In the interests of full disclosure: even though I was born, raised, and have always lived in Canada, I am staunchly pro-America to the point that I sometimes wonder if I am living in the wrong country.
My pro-U.S. sentiments started during childhood, when our family always spent summer holidays in Maine. To us, the U.S. was synonymous with good times, friendly people, magnificent scenery, and great shopping due to a (then-) favorable exchange rate. One summer, I even had an American girlfriend. The fact that America’s astronauts were walking on the Moon and my heroes, fellow Canadians Gordie Howe and William Shatner, were making it big in the U.S. made your country just that much more appealing. I would have spent my career as an aerospace engineer in the U.S. were your laws not so strict about hiring non-citizens for such jobs.
I came to eventually appreciate the U.S. for many other reasons as well — most importantly, to quote Canada Free Press: “Because, without America, there is no Free World.” In particular, there would be no Canada.
Our country is far too large to keep to ourselves if we did not have the defense of a strong U.S. military. You are also our major customer for many of our most important products: oil, gas, electricity, uranium, car parts, maple syrup, hockey sticks (and hockey players), and hundreds of other items. America is still the world’s leader in science and technology, foreign aid, sports, music, and practically everything else that really matters to Canadians. If the U.S. goes down the tubes, Canada, indeed most of the developed world, is doomed.
So it is not just for altruistic reasons that we were dismayed as we witnessed the U.S. in rapid decline — from being the world’s greatest creditor nation to the world’s greatest debtor. We are naturally frightened when we see America quickly retreat from being a strong, confident superpower to a nation so afraid of its own shadow that its government lets official representatives abroad be tortured and killed by your enemies, even when you have the military might to easily save them. Who will fill the vacuum as America, shackled by insecurity, weakness, and eventual poverty, is forced to withdraw from being the free world’s defender? I shudder to think.
Nowhere is the threat to America’s future more clear, and more easily avoided, than in the energy sector. Therein, fairytale fears about climate change have grown to the point that the U.S. is now on the verge of committing suicide by turning off many of its most important energy sources to appease loud, misinformed climate activists. It is no exaggeration: without vast quantities of reliable, high quality, inexpensive energy, your country (and ours) is finished. Game over. Just ask the Ukrainians what happened when Russia shut off the gas in the winters of 2006 and 2009.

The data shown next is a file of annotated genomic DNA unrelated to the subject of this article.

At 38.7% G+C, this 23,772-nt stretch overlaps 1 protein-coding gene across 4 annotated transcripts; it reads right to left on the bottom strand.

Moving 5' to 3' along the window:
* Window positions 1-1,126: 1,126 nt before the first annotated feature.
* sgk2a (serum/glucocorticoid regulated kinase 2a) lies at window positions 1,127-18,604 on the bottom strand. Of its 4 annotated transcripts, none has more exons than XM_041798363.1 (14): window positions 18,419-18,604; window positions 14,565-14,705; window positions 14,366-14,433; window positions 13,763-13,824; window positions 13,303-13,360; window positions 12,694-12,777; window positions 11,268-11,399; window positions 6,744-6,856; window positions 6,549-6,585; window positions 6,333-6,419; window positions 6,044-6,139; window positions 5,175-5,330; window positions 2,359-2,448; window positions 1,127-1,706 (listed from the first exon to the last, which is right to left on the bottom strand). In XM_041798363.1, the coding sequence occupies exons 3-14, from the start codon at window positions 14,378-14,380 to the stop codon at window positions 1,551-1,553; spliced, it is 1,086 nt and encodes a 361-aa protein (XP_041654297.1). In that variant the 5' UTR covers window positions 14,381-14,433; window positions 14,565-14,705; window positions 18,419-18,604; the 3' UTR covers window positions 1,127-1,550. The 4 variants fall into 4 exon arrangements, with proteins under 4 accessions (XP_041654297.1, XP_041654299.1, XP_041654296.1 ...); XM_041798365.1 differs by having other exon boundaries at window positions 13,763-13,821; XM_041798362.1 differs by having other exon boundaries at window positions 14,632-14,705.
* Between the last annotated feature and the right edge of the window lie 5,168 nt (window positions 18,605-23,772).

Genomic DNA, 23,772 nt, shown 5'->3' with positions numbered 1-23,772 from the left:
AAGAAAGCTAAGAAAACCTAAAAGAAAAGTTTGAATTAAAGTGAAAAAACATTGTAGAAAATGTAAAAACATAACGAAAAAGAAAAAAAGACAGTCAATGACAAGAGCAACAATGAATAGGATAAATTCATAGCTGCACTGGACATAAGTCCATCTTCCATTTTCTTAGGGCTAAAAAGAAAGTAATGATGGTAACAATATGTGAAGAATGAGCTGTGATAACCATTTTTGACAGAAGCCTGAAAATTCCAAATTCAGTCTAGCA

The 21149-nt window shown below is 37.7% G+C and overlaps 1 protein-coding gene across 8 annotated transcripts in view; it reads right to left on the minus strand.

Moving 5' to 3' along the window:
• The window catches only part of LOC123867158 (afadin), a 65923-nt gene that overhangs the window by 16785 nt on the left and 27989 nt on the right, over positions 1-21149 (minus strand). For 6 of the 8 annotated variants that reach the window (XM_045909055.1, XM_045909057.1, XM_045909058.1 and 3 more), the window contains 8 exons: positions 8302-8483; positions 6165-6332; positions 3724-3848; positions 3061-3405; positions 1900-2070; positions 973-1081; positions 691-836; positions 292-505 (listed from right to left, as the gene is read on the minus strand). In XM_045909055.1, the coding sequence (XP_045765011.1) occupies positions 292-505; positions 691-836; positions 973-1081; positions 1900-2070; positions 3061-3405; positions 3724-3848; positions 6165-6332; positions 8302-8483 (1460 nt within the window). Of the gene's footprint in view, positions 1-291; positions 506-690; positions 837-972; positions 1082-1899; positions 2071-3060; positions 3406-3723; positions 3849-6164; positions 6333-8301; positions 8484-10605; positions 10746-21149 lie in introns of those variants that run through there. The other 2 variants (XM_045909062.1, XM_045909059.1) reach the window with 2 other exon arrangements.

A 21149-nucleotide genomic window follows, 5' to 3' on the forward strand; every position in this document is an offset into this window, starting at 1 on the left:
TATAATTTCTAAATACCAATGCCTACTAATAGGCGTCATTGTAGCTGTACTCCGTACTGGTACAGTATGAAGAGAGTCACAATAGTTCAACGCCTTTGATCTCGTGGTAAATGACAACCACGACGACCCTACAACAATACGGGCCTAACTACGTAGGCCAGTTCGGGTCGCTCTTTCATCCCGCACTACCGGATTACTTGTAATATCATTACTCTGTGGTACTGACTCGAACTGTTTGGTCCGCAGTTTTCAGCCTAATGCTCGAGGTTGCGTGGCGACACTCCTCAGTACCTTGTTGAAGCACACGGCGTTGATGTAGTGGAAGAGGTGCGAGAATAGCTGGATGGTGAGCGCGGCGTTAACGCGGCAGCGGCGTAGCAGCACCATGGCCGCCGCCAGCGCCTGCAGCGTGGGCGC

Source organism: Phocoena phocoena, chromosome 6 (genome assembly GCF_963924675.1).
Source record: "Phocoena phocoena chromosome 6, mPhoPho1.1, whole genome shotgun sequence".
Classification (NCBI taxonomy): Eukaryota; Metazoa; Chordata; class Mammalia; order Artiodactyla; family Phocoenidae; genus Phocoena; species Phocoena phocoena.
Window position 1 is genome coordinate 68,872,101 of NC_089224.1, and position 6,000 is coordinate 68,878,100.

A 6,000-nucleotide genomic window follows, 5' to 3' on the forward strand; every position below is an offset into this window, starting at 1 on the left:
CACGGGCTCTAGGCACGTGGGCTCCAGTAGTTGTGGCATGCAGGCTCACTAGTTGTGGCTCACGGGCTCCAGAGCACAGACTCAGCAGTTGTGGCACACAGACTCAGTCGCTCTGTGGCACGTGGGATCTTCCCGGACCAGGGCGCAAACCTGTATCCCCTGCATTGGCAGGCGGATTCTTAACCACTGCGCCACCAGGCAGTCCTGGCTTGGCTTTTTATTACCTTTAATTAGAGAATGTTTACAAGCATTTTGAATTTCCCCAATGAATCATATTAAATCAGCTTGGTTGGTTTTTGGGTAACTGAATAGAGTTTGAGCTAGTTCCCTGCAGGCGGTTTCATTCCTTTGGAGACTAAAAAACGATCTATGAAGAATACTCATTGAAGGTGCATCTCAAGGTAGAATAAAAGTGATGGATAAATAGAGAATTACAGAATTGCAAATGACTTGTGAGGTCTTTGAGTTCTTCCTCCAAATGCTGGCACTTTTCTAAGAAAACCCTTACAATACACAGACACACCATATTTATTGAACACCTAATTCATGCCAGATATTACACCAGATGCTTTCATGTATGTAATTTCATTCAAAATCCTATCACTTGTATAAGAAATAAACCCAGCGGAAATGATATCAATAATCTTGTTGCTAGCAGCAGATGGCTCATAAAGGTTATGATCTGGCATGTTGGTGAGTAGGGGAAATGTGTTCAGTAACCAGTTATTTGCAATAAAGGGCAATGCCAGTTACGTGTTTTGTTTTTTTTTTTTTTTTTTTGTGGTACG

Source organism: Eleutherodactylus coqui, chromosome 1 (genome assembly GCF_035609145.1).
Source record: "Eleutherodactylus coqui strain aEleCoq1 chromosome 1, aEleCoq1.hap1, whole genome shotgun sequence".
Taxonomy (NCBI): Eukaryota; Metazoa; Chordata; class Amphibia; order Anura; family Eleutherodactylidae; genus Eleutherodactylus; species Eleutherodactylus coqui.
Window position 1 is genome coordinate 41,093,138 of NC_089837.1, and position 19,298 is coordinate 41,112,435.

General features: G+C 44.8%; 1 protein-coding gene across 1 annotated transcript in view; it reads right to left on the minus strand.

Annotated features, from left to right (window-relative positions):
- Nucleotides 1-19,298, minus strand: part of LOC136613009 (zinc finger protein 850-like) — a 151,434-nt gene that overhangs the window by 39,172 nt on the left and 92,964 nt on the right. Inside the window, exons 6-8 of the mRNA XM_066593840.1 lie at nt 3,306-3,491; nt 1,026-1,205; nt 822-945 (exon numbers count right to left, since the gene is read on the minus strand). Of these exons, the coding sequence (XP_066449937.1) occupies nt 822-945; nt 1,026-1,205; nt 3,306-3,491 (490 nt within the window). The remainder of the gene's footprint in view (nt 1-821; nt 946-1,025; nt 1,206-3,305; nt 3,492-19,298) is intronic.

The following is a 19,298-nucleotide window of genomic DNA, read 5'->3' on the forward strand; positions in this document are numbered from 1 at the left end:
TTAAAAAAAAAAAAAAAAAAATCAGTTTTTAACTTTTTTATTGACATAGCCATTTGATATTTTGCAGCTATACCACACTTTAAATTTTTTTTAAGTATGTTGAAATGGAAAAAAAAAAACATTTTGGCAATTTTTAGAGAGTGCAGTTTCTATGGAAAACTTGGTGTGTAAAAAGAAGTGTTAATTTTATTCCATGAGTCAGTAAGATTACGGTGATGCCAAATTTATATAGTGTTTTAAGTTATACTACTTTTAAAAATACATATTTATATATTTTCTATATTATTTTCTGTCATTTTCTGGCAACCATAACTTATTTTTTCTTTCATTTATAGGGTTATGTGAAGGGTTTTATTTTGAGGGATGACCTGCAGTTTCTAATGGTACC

The frighteningly naive reaction of some of America’s leaders to this month’s tragic tornadoes is a case in point. Instead of promoting coal, the cheapest and most abundant energy source available, to help provide the power the U.S. needs to prepare for such deadly events, Democratic Senators Barbara Boxer (CA) and Sheldon Whitehouse (RI) took advantage of the tragedy to boost their nonsensical climate change plans.
More “green” energy from wind and solar power is needed if we are to avoid dangerous global warming and increasing extreme weather events, they say. This makes no sense, no matter what you believe about the causes of climate change.
First, studies show that strong to intense tornadoes have actually decreased markedly over the past fifty years, despite a warming climate and rising carbon dioxide levels. When the period from 1954 to 2003 was analyzed in a 2008 paper published by the American Geophysical Union, it was found that the most damaging tornadoes were about twice as frequent in the first half of the record than in the second half.
This is not surprising. Contrary to the assertions of Boxer and Whitehouse, the frequency and intensity of extreme weather events decrease as the planet warms. It is during cooler periods, not warmer ones, that such phenomena increase. Strong to violent tornadoes actually peaked during the 1970s, when concerns about global cooling dominated.
If extreme weather events were actually on the rise, then Boxer and Whitehouse would be even more wrong. In that situation, they should be boosting America’s most affordable and reliable energy sources to prepare for such hazards, not wind and solar, the most expensive and least reliable available. After all, more electricity would be needed to handle greater demands for air conditioning and heating. More power would be required to irrigate lands, to build dikes, to strengthen public infrastructure, and to relocate populations living on flood plains or at risk from tornadoes and hurricanes.
Moving to flimsy, intermittent wind and solar power and away from the inexpensive, steady power that sources such as coal provide because of extreme weather fears is analogous to a ship captain ordering his crew into lifeboats when a severe storm is approaching. It would be suicide to abandon ship exactly when the protection of a sturdy vessel was most needed.